The lesson is clear in retrospect: know your followers. Bookstores’ audiences are diverse: buyers of children’s books, the Twilight saga, and programming manuals may all subscribe to their local store’s feed, looking for information on discounts, events, and new titles. They have different expectations than publisher’s followers. Publishers have an identity which can give them confidence in their ability to select content that suits their readers.

Ultimately, due to this experiment, a wide community engaged in a discussion about the ways that fiction can use new media to expand its audience and continue to be a vital force in popular culture—which is exactly why we started Electric Literature.

We didn’t invent Twitter fiction. Writers have used Twitter as a creative medium almost since its inception. Sites like nanoism spin self-contained narratives of 140 characters. Writer John Wray tweets in-character as “Citizen,” and Colson Whitehead uses Twitter beautifully. The opportunities for the publishing industry are just barely being tapped. For example, bookstores and publishers can use the service to augment author appearances, reaching well beyond their physical audience and allowing fans who can’t make the trek to witness and participate in these events. Or authors could guest Twitter for a day. Followers can retweet to share favorite quotes and moments in a way that’s just not possible in chats or live feeds.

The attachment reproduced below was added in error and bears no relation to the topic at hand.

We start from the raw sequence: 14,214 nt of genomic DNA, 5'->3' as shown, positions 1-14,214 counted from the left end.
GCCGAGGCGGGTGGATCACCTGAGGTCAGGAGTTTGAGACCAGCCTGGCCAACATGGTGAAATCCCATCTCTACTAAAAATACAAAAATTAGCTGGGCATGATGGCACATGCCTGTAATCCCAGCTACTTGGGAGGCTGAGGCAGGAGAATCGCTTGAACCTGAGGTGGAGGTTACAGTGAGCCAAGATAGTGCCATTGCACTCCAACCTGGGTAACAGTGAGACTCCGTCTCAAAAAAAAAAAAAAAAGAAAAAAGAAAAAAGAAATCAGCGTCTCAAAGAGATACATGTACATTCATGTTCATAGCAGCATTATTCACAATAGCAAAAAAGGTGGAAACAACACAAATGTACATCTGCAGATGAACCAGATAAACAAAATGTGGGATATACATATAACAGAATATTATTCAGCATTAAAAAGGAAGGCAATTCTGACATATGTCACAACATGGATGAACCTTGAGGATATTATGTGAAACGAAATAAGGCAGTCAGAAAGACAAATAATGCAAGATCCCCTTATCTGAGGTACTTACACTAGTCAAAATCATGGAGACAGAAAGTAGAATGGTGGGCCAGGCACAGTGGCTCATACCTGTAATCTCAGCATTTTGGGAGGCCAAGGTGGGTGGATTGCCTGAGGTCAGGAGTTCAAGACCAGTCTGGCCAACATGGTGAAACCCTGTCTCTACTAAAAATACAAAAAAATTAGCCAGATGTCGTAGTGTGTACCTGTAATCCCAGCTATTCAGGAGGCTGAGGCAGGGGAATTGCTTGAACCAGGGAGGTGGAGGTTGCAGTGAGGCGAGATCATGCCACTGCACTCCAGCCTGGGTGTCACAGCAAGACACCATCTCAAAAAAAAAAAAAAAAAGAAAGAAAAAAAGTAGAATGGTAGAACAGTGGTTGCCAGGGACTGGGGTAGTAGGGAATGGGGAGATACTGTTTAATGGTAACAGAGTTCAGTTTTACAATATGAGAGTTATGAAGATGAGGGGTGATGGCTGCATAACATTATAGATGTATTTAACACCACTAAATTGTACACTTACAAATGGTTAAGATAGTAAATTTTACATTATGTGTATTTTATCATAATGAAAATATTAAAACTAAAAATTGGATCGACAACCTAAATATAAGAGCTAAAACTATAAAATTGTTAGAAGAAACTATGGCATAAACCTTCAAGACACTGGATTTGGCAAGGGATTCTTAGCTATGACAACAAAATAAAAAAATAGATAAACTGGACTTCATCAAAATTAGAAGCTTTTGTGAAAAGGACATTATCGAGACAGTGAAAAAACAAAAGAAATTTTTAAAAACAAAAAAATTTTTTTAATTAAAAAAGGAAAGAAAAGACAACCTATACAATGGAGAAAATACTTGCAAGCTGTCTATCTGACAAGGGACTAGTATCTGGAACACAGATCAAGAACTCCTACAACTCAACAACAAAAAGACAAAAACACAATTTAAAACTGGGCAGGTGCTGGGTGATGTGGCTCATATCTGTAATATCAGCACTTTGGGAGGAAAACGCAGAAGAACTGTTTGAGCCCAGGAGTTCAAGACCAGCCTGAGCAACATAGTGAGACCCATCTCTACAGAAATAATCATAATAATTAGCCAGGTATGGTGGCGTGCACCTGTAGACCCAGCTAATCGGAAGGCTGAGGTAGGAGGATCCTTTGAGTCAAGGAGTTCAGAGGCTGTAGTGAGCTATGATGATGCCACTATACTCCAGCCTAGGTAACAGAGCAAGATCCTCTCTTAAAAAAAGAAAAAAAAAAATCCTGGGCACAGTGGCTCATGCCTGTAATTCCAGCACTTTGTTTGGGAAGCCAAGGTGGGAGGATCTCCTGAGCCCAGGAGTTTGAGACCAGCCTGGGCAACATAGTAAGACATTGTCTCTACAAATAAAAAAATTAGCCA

Using Twitter well is a skill. Publishers won’t get far by tweeting, “our book is great, buy it here!” From our experience, a direct plea results in a click-through rate of about 0.1%. Furthermore, such messages are not retweeted. A smarter strategy is to share a compelling quote or fact from a book, one that your followers might share with their friends, who might share it in turn. A particularly poignant passage will have a much greater reach than a simple pitch for the title. The cascading effect of retweets can expose an exponentially larger audience to a book.  It also follows the golden rule of fiction workshops: show, don’t tell. If your book is great, prove it with material.